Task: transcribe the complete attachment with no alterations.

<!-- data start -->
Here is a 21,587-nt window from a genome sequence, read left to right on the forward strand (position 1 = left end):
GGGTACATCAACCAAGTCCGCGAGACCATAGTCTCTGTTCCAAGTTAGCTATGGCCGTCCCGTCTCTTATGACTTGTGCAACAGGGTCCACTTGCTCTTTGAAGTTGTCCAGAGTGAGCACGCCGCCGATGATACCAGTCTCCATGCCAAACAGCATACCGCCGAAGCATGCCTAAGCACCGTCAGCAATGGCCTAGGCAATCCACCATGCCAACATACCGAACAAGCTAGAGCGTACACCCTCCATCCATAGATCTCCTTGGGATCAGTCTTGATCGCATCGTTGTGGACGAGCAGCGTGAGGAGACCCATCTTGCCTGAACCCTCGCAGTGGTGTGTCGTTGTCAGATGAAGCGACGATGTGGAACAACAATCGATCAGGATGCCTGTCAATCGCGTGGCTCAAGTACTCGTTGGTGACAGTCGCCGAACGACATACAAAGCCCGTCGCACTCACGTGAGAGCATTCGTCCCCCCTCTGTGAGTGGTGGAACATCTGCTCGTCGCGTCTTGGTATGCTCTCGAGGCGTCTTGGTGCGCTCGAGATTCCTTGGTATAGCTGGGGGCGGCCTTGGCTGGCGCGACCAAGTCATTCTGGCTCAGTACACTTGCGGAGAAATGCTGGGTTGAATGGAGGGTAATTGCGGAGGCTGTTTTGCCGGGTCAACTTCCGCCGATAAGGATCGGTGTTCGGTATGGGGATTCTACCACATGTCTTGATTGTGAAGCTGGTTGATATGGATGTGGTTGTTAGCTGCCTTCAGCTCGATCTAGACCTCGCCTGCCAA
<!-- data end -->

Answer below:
Here is a 21,587-nt window from a genome sequence, read left to right on the forward strand (position 1 = left end):
GGGTACATCAACCAAGTCCGCGAGACCATAGTCTCTGTTCCAAGTTAGCTATGGCCGTCCCGTCTCTTATGACTTGTGCAACAGGGTCCACTTGCTCTTTGAAGTTGTCCAGAGTGAGCACGCCGCCGATGATACCAGTCTCCATGCCAAACAGCATACCGCCGAAGCATGCCTAAGCACCGTCAGCAATGGCCTAGGCAATCCACCATGCCAACATACCGAACAAGCTAGAGCGTACACCCTCCATCCATAGATCTCCTTGGGATCAGTCTTGATCGCATCGTTGTGGACGAGCAGCGTGAGGAGACCCATCTTGCCTGAACCCTCGCAGTGGTGTGTCGTTGTCAGATGAAGCGACGATGTGGAACAACAATCGATCAGGATGCCTGTCAATCGCGTGGCTCAAGTACTCGTTGGTGACAGTCGCCGAACGACATACAAAGCCCGTCGCACTCACGTGAGAGCATTCGTCCCCCCTCTGTGAGTGGTGGAACATCTGCTCGTCGCGTCTTGGTATGCTCTCGAGGCGTCTTGGTGCGCTCGAGATTCCTTGGTATAGCTGGGGGCGGCCTTGGCTGGCGCGACCAAGTCATTCTGGCTCAGTACACTTGCGGAGAAATGCTGGGTTGAATGGAGGGTAATTGCGGAGGCTGTTTTGCCGGGTCAACTTCCGCCGATAAGGATCGGTGTTCGGTATGGGGATTCTACCACATGTCTTGATTGTGAAGCTGGTTGATATGGATGTGGTTGTTAGCTGCCTTCAGCTCGATCTAGACCTCGCCTGCCAA